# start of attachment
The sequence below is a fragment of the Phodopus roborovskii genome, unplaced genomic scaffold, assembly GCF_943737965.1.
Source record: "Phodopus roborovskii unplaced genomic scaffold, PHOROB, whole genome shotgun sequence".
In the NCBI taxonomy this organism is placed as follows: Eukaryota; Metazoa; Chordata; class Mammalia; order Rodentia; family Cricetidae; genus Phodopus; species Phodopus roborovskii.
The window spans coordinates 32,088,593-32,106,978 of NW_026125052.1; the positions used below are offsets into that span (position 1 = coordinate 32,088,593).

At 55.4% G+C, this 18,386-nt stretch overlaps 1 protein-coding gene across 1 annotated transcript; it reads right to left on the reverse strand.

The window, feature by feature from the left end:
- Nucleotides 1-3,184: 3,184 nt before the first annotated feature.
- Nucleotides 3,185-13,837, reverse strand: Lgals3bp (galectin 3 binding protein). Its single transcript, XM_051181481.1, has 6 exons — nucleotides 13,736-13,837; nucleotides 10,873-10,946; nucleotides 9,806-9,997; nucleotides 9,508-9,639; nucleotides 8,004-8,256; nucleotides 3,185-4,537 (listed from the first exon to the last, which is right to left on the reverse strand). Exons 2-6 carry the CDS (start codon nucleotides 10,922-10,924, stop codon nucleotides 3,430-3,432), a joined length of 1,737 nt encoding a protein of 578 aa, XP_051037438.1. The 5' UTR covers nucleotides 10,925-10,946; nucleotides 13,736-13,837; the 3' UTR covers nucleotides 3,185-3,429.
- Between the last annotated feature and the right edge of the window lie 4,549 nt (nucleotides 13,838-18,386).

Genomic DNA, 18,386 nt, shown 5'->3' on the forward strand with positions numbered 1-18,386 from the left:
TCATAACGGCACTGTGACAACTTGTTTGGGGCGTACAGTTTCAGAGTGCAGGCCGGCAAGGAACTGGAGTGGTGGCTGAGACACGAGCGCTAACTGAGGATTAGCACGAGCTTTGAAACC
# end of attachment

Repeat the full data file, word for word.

The sequence below is a fragment of the Phodopus roborovskii genome, unplaced genomic scaffold, assembly GCF_943737965.1.
Source record: "Phodopus roborovskii unplaced genomic scaffold, PHOROB, whole genome shotgun sequence".
In the NCBI taxonomy this organism is placed as follows: Eukaryota; Metazoa; Chordata; class Mammalia; order Rodentia; family Cricetidae; genus Phodopus; species Phodopus roborovskii.
The window spans coordinates 32,088,593-32,106,978 of NW_026125052.1; the positions used below are offsets into that span (position 1 = coordinate 32,088,593).

At 55.4% G+C, this 18,386-nt stretch overlaps 1 protein-coding gene across 1 annotated transcript; it reads right to left on the reverse strand.

The window, feature by feature from the left end:
- Nucleotides 1-3,184: 3,184 nt before the first annotated feature.
- Nucleotides 3,185-13,837, reverse strand: Lgals3bp (galectin 3 binding protein). Its single transcript, XM_051181481.1, has 6 exons — nucleotides 13,736-13,837; nucleotides 10,873-10,946; nucleotides 9,806-9,997; nucleotides 9,508-9,639; nucleotides 8,004-8,256; nucleotides 3,185-4,537 (listed from the first exon to the last, which is right to left on the reverse strand). Exons 2-6 carry the CDS (start codon nucleotides 10,922-10,924, stop codon nucleotides 3,430-3,432), a joined length of 1,737 nt encoding a protein of 578 aa, XP_051037438.1. The 5' UTR covers nucleotides 10,925-10,946; nucleotides 13,736-13,837; the 3' UTR covers nucleotides 3,185-3,429.
- Between the last annotated feature and the right edge of the window lie 4,549 nt (nucleotides 13,838-18,386).

Genomic DNA, 18,386 nt, shown 5'->3' on the forward strand with positions numbered 1-18,386 from the left:
TCATAACGGCACTGTGACAACTTGTTTGGGGCGTACAGTTTCAGAGTGCAGGCCGGCAAGGAACTGGAGTGGTGGCTGAGACACGAGCGCTAACTGAGGATTAGCACGAGCTTTGAAACC